Some areas Sydney have a reputation, generally gained by news reports of motorcycle and other gang related violence. However, if you want to venture out into these areas during the day, there is no exceptional risk. If you're planning to head way off the tourist trail to some suburban pub or nightclub for a night out, seek some local advice. It may be a nice pub, but it pays to be informed. Areas around railway stations tend to be hang-outs for youth gangs in Western Sydney, particularly on Friday and Saturday night. Stay in company, and don't engage.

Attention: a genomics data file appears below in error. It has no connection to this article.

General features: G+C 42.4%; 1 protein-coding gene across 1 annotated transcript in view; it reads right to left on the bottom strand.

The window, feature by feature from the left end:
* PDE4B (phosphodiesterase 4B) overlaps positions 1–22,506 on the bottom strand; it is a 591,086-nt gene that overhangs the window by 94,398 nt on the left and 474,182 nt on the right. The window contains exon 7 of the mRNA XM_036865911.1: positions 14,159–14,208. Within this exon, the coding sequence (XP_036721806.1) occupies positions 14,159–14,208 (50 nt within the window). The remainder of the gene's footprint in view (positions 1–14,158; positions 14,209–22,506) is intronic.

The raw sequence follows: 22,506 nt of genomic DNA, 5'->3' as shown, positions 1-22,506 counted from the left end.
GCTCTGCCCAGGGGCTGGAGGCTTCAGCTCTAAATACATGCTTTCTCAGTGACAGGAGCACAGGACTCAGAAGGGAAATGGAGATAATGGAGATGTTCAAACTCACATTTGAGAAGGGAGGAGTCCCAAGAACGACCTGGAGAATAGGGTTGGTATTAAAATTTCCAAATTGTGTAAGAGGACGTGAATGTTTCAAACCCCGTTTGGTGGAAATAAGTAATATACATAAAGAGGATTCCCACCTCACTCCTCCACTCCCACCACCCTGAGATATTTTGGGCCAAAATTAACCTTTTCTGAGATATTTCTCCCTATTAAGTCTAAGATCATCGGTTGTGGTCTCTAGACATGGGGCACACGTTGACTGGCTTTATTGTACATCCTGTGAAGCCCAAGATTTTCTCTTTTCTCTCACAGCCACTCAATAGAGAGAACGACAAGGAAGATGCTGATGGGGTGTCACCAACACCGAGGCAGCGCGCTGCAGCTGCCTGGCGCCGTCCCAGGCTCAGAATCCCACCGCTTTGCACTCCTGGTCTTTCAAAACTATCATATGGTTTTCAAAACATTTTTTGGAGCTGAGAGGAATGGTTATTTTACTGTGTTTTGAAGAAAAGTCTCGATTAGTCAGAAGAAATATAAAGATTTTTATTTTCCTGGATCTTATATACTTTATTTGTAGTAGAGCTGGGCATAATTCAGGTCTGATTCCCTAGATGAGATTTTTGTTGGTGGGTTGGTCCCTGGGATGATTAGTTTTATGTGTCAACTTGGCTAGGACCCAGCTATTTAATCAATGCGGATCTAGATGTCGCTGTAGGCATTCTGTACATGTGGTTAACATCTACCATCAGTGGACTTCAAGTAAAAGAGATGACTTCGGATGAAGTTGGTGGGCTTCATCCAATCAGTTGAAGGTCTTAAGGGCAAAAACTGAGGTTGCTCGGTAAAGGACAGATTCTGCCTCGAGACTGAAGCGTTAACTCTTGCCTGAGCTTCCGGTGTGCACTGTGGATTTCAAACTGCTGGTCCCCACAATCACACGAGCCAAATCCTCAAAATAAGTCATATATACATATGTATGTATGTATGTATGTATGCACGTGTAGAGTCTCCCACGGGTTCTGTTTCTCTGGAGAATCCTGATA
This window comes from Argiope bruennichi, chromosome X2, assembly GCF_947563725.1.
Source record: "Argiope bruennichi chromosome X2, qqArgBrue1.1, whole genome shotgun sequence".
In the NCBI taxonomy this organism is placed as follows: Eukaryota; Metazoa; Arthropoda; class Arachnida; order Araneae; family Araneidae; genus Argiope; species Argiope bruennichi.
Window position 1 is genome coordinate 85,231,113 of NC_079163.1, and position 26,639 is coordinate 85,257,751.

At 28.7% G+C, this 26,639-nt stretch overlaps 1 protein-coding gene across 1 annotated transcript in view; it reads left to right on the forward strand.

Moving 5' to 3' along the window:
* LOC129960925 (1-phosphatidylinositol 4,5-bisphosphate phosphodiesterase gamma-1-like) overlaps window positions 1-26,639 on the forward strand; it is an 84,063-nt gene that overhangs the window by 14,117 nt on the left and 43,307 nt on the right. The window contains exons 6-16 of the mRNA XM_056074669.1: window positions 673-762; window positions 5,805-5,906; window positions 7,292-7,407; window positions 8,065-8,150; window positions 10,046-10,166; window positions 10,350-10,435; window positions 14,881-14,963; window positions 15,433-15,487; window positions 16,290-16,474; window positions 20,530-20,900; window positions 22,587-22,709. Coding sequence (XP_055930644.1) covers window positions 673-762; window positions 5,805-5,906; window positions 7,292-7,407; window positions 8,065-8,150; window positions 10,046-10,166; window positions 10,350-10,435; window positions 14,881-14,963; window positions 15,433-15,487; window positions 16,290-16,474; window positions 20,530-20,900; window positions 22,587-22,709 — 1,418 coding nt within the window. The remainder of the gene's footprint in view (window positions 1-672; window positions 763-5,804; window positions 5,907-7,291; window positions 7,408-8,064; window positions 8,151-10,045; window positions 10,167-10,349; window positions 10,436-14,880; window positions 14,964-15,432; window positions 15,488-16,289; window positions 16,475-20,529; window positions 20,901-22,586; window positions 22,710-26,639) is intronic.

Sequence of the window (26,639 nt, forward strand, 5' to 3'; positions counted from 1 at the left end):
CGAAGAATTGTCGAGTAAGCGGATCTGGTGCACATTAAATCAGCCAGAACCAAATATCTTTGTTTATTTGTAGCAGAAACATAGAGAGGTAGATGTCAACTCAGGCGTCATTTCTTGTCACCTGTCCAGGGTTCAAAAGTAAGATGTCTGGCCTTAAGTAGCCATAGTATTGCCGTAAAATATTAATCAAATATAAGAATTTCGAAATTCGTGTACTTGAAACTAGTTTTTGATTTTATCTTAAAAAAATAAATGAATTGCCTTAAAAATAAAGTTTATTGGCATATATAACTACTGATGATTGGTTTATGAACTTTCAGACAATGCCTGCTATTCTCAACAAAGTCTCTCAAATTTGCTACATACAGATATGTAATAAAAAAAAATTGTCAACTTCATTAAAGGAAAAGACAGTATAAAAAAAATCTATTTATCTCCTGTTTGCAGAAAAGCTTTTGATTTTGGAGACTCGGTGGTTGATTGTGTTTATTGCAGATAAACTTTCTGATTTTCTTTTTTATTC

After 9PM, smaller outer suburban stations can be very quiet, and many are totally unstaffed after this time. The trains can also be empty when they get towards the end of the line at this time. Don't expect a taxi to be waiting at every station only the major ones will have a well patronised taxi rank. Travel in the carriage closest to the guard's compartment, which is marked with a blue light on the outside of the train. Drunk people are common on trains late at night, particularly on Friday and Saturday nights. If you ever feel concerned for your safety on any train, you can call 1800 657 926 to speak with Sydney Trains security, then can sometimes arrange for a transit patrol to board the train and provide assistance. It is generally more advisable to seek assistance from the guard however as Transit Officers are few and far between. In more modern trains, you can press the button in the entry area to speak with the guard. Every train station has an orange emergency help point monitored by CCTV that connects to Sydney Trains security, usually towards the centre of the platform. Nightride buses, which replace trains after midnight, can arrange for a taxi to meet you when you get off. Ask the driver.